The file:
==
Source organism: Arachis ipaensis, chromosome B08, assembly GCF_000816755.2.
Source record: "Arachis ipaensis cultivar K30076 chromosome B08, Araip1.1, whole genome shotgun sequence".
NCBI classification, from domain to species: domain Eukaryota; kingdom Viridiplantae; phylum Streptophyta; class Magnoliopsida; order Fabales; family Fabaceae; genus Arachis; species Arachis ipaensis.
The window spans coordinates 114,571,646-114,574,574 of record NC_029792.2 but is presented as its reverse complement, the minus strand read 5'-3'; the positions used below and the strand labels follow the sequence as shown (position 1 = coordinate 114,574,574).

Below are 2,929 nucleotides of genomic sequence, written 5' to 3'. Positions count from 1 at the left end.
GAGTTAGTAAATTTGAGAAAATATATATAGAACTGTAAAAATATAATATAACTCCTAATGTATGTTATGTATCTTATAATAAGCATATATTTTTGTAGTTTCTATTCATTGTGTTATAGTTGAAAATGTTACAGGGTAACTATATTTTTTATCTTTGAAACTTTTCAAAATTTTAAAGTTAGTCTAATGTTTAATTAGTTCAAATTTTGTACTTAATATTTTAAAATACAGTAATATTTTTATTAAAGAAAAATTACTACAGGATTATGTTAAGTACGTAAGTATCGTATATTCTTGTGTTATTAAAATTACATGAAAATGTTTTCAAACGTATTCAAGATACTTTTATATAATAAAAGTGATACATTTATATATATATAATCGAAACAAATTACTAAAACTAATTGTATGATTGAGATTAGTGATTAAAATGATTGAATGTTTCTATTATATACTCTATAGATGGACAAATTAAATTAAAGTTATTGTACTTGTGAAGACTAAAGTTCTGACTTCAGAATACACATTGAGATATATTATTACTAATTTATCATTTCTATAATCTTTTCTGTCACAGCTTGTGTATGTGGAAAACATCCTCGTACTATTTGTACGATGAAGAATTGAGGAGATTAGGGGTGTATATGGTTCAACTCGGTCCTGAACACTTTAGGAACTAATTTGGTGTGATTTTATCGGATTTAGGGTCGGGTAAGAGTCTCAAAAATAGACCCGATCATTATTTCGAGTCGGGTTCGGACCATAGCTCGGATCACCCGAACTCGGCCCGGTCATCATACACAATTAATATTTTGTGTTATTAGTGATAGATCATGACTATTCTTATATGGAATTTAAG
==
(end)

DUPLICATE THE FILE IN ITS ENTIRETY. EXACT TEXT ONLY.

Source organism: Arachis ipaensis, chromosome B08, assembly GCF_000816755.2.
Source record: "Arachis ipaensis cultivar K30076 chromosome B08, Araip1.1, whole genome shotgun sequence".
NCBI classification, from domain to species: domain Eukaryota; kingdom Viridiplantae; phylum Streptophyta; class Magnoliopsida; order Fabales; family Fabaceae; genus Arachis; species Arachis ipaensis.
The window spans coordinates 114,571,646-114,574,574 of record NC_029792.2 but is presented as its reverse complement, the minus strand read 5'-3'; the positions used below and the strand labels follow the sequence as shown (position 1 = coordinate 114,574,574).

Below are 2,929 nucleotides of genomic sequence, written 5' to 3'. Positions count from 1 at the left end.
GAGTTAGTAAATTTGAGAAAATATATATAGAACTGTAAAAATATAATATAACTCCTAATGTATGTTATGTATCTTATAATAAGCATATATTTTTGTAGTTTCTATTCATTGTGTTATAGTTGAAAATGTTACAGGGTAACTATATTTTTTATCTTTGAAACTTTTCAAAATTTTAAAGTTAGTCTAATGTTTAATTAGTTCAAATTTTGTACTTAATATTTTAAAATACAGTAATATTTTTATTAAAGAAAAATTACTACAGGATTATGTTAAGTACGTAAGTATCGTATATTCTTGTGTTATTAAAATTACATGAAAATGTTTTCAAACGTATTCAAGATACTTTTATATAATAAAAGTGATACATTTATATATATATAATCGAAACAAATTACTAAAACTAATTGTATGATTGAGATTAGTGATTAAAATGATTGAATGTTTCTATTATATACTCTATAGATGGACAAATTAAATTAAAGTTATTGTACTTGTGAAGACTAAAGTTCTGACTTCAGAATACACATTGAGATATATTATTACTAATTTATCATTTCTATAATCTTTTCTGTCACAGCTTGTGTATGTGGAAAACATCCTCGTACTATTTGTACGATGAAGAATTGAGGAGATTAGGGGTGTATATGGTTCAACTCGGTCCTGAACACTTTAGGAACTAATTTGGTGTGATTTTATCGGATTTAGGGTCGGGTAAGAGTCTCAAAAATAGACCCGATCATTATTTCGAGTCGGGTTCGGACCATAGCTCGGATCACCCGAACTCGGCCCGGTCATCATACACAATTAATATTTTGTGTTATTAGTGATAGATCATGACTATTCTTATATGGAATTTAAG